Merkel said she had noticed how difficult it had been for civil rights activists to be heard in Russia.
"I also regret that OSCE observers will not be able to take part in the elections there," Merkel told Deutschlandfunk public radio.
The Organization for the Security and Cooperation in Europe (OSCE), Europe's main elections watchdog, called off its observer mission for the election, citing a lack of cooperation, a charged that Moscow dismissed.
"We surely have a responsibility to again argue at length" to call for Russia's approval for free parties and for the respect of human rights, Merkel added. She hoped that Russia would choose to move towards being more open to different opinions.
Merkel acknowledged that under Vladimir Putin's presidency, Russians had more economic and material stability -- citing salary increases and paid pensions -- and that Russia played a more active role on the international stage.
"We depend on each other, but this does not mean we should not criticize on certain subjects that we view differently from the Russian president," she said.
Putin's certain to win
Putin's United Russia party is certain to win the election with a large majority. Eleven parties participated, but opinion polls predicted United Russia would secure at least two thirds of seats in the 450-seat State Duma, with the Communists a distant second, and other votes divided between Kremlin-friendly parties. For the first time since the 1991 Soviet collapse, pro-Western liberal candidates were forecast to be excluded from parliament.
Putin, 55, who is required by the constitution to step down next year after two Kremlin terms, heads United Russia's candidate list. He said victory on Sunday would give him a "moral" mandate in the future, fueling speculation that he intends to retain power.
"I'm sure that voters have determined their preferences and now only have to come and vote for the party whose platform seems convincing, vote for those people in whom you trust," he said after casting his ballot in Moscow, according to AP news service.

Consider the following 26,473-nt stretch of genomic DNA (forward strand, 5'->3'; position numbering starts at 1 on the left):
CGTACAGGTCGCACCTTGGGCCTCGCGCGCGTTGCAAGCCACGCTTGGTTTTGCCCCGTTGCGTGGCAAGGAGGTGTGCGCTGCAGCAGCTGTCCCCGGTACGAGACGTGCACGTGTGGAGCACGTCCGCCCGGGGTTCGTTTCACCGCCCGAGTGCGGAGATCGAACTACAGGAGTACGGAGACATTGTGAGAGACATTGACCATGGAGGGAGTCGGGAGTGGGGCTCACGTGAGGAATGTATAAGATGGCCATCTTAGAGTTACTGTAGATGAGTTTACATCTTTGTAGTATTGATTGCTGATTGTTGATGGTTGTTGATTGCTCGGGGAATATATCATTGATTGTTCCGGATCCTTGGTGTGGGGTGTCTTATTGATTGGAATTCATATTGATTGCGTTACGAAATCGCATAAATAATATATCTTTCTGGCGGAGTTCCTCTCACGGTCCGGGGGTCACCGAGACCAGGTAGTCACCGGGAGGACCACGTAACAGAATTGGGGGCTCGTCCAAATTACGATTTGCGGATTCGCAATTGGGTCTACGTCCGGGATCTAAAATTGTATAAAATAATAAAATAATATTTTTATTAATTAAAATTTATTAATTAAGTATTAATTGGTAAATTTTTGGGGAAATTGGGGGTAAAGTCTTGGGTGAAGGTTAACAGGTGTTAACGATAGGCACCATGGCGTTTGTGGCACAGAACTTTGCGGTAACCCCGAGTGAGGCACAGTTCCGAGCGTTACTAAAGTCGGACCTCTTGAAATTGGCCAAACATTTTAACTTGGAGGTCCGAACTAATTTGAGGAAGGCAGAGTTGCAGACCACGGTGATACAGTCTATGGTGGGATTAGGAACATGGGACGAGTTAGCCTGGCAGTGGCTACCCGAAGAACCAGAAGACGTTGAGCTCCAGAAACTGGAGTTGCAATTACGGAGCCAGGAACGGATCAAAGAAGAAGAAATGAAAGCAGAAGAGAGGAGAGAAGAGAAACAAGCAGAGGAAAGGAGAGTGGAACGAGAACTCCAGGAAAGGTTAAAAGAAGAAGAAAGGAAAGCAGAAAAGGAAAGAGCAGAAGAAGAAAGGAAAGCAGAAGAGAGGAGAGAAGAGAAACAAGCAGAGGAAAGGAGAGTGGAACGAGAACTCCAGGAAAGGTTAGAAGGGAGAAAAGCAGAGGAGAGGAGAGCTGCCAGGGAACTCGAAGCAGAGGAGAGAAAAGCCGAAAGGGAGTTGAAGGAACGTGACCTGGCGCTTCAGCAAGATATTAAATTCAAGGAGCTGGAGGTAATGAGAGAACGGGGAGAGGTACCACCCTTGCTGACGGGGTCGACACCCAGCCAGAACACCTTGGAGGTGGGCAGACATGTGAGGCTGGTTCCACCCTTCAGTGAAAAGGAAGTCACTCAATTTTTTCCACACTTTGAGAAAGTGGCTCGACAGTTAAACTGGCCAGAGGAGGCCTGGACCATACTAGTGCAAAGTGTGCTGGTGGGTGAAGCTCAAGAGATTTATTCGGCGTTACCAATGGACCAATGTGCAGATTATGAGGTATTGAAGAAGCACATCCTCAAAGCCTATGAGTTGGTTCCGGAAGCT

High voter turnout
Polling stations opened in a wave across the world's biggest country, from the Pacific Ocean to the Baltic sea. Turnout was brisk, the Central Election Commission said, despite voters having to brave icy temperatures.
"I voted for United Russia. Life's got better under Putin," Mohammed Egemberdiyev, a 43-year-old plumber, told AFP news service after casting his ballot at a polling station in central Moscow.
Opposition decries irregularities
The election followed a campaign marred by accusations that the Kremlin rigged the contest with controversial new election laws and media bias to ensure victory for Putin's party.
Observers from the Communist Party, seen as Russia's main opposition force, also reported "an enormous quantity of violations across the whole country," Andrey Klychkov, a legal expert for the party, told AFP.
Former chess champion and Kremlin critic Garry Kasparov, who spent five days behind bars last week for taking part in an unauthorized anti-Putin protest, called the elections a "farce" and said that Russian authorities were "raping the whole electoral system" with numerous irregularities.
"These elections are a reminder of Soviet elections when there was no choice," Kasparov said after casting his ballot, according to Reuters news service.
Exit poll results are expected after voting ends in Kaliningrad at 6 p.m. GMT.